Simon and Jesus and the fish, part one.

Simon was a successful businessman. He owned a boat, he owned nets. He caught fish and sold them and supported a family. His mother-in-law lived with him, his father isn’t mentioned anywhere. So although he was likely young when we first hear about him, he was experienced.

He had a few conversations with Jesus as Jesus was starting the preaching and teaching a part of his life. Jesus had grown up in Nazareth, about 40 miles from Capernaum where Peter and his family lived. Capernaum was on the north shore of Lake Tiberius, the sea of Galilee. Jesus moved to Capernaum. He taught in the synagogue there. He walked along the lake shore. In the early morning, when the day was getting started for most people, some people found Jesus and walked and talked.

That was about the time that the men who had been out fishing all night were taking their catch to the market and were cleaning up their nets. They were getting ready to quit for the day. They were tired. They were particularly tired when they didn’t have many fish to take to market, when their capacity to figure out the lake and find the fish failed.

Even professionals have bad days. There are days when no matter how hard you work, things don’t go right. You are in sales and no one is buying. You are in healthcare and there are more sick people than you can care for. You are in parenting and the kids are in one of those stages. You try hard and you can’t make it work.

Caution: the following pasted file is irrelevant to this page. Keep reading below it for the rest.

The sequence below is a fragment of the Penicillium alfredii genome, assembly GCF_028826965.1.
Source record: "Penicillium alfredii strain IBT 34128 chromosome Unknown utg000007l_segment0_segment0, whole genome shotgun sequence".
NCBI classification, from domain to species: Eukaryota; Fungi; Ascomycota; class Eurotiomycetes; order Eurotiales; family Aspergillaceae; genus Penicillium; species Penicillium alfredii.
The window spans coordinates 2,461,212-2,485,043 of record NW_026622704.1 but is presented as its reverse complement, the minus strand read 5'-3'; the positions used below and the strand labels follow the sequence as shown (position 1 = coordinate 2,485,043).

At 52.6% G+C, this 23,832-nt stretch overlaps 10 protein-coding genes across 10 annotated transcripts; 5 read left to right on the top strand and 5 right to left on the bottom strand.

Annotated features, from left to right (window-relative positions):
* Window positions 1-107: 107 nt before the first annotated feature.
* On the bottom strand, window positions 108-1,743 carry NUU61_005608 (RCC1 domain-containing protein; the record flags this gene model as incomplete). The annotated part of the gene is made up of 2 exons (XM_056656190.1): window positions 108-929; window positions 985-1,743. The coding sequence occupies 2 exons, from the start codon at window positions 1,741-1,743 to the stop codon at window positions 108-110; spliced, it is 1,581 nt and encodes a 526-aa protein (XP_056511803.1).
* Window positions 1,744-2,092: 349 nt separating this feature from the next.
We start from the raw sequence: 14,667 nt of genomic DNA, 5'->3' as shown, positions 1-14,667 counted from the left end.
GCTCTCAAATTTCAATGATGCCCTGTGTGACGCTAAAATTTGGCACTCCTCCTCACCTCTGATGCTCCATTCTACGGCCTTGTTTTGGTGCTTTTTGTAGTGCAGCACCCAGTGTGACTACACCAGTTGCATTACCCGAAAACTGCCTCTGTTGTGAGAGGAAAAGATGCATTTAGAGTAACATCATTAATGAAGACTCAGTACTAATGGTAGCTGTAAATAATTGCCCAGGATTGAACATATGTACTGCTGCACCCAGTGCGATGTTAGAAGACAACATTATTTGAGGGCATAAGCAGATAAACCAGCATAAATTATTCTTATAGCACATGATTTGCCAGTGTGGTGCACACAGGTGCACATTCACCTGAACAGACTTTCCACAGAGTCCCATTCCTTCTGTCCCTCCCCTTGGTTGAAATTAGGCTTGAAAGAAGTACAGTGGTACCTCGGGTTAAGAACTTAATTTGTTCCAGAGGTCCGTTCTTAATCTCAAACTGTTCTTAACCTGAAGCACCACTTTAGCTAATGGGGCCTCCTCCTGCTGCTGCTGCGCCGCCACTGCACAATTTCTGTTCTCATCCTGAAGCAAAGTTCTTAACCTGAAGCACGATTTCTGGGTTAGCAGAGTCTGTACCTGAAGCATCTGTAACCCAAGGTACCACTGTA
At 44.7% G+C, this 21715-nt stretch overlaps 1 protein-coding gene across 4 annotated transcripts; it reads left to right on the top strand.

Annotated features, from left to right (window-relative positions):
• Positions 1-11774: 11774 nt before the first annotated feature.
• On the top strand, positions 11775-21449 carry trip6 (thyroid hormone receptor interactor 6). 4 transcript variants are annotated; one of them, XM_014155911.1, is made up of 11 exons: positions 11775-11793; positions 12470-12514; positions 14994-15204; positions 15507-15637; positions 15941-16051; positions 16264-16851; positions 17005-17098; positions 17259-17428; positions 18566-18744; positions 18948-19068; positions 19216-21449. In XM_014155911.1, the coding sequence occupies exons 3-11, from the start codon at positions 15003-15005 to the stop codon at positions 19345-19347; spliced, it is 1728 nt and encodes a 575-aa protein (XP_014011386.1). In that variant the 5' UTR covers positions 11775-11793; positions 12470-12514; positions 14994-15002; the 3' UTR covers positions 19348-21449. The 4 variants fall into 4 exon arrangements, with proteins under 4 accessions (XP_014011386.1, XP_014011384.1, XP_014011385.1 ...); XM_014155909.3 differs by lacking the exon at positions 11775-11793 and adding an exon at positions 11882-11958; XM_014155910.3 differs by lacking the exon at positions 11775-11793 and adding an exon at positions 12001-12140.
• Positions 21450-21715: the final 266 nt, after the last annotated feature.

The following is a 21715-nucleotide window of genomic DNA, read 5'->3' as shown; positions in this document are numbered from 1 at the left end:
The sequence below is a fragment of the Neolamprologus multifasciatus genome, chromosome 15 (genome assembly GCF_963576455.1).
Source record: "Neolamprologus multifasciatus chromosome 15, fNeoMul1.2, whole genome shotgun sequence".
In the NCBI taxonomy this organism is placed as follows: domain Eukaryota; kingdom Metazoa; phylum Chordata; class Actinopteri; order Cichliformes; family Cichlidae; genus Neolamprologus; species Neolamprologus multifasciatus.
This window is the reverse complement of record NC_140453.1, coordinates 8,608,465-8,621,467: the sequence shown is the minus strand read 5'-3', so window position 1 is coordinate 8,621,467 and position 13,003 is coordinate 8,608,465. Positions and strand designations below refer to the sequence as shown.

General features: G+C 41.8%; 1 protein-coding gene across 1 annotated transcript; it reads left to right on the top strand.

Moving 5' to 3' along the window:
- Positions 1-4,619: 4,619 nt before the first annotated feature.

On those days, you hate when people ask you questions. Or I do.

On this particular day, the first question Jesus the teacher asked Simon the boat owner wasn’t hard: “May I sit in your boat?”

Jesus needed a place to sit to teach the people who were crowding around him on the shore. He couldn’t move them. There wasn’t much place to go anyway, not for teaching a group in the morning before work.

So Jesus asked to sit in a boat, out a little from the shore. People would be able to hear him. People wouldn’t be able to push him.

It wasn’t hard work for Simon to offer his boat. In fact, it had to be kind of a privilege. The new teacher in town that was doing good work. The teacher who had spoken to his mother-in-law and made her well. The teacher that his brother Andrew said was “the one”.

Giving Jesus a platform was the least he could do.

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  1. Pingback: Simon and Jesus and the fish, part two. – 300 words a day

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